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I’m sure most of us are familiar with a particular species of office worker. They’re the ones who make sure they send an email around the office at 11pm, enuring everyone knows how late they’ve stayed in the office. They are too busy to go to the toilet, and dare not leave their desks for a lunch break.
It’s a faulty thought process. But to a large extent, it’s understandable. Hard work is intrinsically linked to the amount of time allocated to a task. From an early age, we’re taught that if you put the hours in and sacrifice fun in favour of study, you’ll reap the rewards later.
That mindset continues into the world of work, except we move to “if the right people notice how hard I’m working, it will pay off later”. The problem is, in many companies it’s not just a perception; a 2010 study of corporate managers by Professor Kimberly Elsbach of the UC Davis Graduate School of Management found that they generally considered employees who spent more time in the office to be more dedicated, more hardworking, and responsible.
If you add in the current economic predicament, it’s clear that many workers value job security more than ever, and will go to some lengths to ensure their job is safe. We can certainly all identify a grating colleague of this ilk, too obsessed with how the boss perceives them and not enough with the task at hand.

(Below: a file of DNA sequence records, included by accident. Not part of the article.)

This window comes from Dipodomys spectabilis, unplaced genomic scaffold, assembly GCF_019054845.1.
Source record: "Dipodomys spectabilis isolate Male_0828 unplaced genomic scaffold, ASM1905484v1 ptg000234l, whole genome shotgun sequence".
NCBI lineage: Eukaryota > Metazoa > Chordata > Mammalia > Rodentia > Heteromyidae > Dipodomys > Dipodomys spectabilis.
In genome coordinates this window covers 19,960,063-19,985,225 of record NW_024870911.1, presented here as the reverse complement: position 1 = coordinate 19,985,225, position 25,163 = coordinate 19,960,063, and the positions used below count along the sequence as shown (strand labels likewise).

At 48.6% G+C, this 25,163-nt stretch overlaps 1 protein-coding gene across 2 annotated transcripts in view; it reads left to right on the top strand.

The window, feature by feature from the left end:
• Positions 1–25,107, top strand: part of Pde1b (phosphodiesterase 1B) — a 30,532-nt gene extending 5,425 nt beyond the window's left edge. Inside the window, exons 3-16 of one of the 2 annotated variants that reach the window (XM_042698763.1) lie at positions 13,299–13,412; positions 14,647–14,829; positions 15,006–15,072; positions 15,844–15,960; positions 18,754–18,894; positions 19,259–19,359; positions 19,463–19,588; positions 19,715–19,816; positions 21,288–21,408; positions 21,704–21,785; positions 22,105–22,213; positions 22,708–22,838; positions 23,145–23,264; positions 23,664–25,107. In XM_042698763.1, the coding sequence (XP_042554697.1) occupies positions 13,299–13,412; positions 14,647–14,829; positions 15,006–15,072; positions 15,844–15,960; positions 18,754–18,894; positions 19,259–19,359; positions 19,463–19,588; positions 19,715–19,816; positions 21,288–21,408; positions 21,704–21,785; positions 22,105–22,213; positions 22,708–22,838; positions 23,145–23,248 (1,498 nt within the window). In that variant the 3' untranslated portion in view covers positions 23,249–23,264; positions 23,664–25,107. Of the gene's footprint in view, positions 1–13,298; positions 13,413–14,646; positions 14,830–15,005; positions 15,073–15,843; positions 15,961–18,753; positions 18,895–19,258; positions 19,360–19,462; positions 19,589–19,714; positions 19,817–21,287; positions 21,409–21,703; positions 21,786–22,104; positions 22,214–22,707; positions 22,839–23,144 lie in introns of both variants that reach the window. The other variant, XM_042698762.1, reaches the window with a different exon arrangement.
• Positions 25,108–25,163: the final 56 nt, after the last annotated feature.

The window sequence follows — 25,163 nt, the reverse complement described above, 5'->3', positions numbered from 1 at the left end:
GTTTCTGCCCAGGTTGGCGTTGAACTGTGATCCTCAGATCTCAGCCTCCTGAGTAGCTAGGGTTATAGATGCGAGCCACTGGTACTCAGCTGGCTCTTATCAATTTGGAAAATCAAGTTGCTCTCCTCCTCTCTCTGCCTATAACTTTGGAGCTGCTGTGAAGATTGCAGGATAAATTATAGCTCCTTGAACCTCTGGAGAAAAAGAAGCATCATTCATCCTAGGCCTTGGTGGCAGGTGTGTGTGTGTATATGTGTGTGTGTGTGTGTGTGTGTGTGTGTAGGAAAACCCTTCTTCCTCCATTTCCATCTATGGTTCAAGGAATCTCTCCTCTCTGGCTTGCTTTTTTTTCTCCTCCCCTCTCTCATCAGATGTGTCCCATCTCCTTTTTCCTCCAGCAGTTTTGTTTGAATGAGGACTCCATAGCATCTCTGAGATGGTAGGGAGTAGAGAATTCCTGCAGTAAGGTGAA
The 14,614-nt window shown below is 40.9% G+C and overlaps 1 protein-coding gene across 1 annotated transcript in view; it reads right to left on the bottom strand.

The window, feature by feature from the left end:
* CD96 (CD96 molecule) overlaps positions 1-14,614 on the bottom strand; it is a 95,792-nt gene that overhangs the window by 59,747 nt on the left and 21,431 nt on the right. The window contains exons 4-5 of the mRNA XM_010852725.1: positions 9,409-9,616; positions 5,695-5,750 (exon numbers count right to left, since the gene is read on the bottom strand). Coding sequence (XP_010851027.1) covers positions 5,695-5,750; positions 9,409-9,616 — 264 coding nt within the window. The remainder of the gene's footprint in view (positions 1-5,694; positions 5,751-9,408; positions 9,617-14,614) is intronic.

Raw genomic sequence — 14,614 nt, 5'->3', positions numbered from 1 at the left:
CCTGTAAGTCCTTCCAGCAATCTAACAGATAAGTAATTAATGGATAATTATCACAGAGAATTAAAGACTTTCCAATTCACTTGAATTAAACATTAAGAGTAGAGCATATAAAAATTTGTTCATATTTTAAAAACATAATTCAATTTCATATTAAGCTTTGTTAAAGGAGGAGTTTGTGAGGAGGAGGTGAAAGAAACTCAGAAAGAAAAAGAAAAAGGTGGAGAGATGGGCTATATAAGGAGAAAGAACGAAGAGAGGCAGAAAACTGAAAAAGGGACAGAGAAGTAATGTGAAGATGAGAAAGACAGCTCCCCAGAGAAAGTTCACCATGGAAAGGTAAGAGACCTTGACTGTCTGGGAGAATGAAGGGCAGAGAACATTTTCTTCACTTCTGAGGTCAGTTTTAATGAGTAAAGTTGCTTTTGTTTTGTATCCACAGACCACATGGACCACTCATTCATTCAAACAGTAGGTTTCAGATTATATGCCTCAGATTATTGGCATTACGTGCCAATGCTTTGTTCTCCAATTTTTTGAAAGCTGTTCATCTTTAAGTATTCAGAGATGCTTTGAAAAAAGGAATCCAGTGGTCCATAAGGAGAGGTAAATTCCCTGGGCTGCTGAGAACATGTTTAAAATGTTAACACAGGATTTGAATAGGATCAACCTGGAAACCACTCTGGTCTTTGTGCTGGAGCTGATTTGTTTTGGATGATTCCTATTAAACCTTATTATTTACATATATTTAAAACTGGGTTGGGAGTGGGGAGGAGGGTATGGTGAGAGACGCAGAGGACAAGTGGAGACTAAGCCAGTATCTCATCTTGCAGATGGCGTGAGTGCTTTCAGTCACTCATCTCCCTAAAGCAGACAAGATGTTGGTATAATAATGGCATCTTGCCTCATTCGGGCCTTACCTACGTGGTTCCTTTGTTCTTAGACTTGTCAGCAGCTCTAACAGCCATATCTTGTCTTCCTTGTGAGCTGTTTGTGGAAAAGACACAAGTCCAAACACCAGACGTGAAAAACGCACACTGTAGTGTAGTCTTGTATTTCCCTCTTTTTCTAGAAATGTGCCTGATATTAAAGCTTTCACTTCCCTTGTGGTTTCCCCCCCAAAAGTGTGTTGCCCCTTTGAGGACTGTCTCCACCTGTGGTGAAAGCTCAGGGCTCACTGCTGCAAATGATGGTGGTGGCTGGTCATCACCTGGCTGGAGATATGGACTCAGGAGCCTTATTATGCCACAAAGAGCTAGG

It can be a deeper-rooted problem than the surface suggests. More companies are coming to the realisation that internal culture is as important, in some cases more important than the overarching business strategy. A strong culture can define a company, but equally it can betray it. Those office martyrs not only limit their own abilities and potential by insisting on spending 12 hours a day at their desk, but often unsettle fellow employees.
Competition in the office is commonplace, but in particular the British in their never-ending quest to demonstrate just how bleak everything is, increasingly compete with each other to show just how busy they are. That encourages others to re-evaluate their own work ethic, and join in the inefficient cycle.
However, we’re seeing a new generation of workers (millennials as they’ve been termed), who understand that it’s the quality of your output that makes the difference, and not the time spent. As companies become flatter in terms of hierarchy, true talent has more opportunities to stand out. These millennials have grown up with options of more flexible working hours, manage their time effectively, outside of the black and white constraints of 9 to 5. They clock off on time, maintain a healthy work-life balance, and arrive the next day refreshed, and full of ideas.
The challenge for employers is not just to develop and encourage this mindset, but to break office martyrs out of their inefficient habits and make a concerted effort to instil a work ethic where output is the metric upon which employees are judged, while also rewarding those who get away from their desk every once in a while in an act of positive reinforcement.
Creativity, therefore, is the key and something we value highly. However, this is easy to say and more difficult to do. We have to create the time and an environment to ask staff to be inspiring. It’s too easy for employees to get into faulty behaviour because of what they’ve learnt, which leads to continuous reinforcement of poor behaviour.
In my view, companies can break the cycle by visibly demonstrating that they want to provide therapy style opportunities – I’m talking about breaking the traditional work day into segments for commercial, personal and philanthropic activities. You can trust people to balance these components if you have a successful and inspiring culture.
Simon Bolton is worldwide chief executive of The Brand Union, a brand agency
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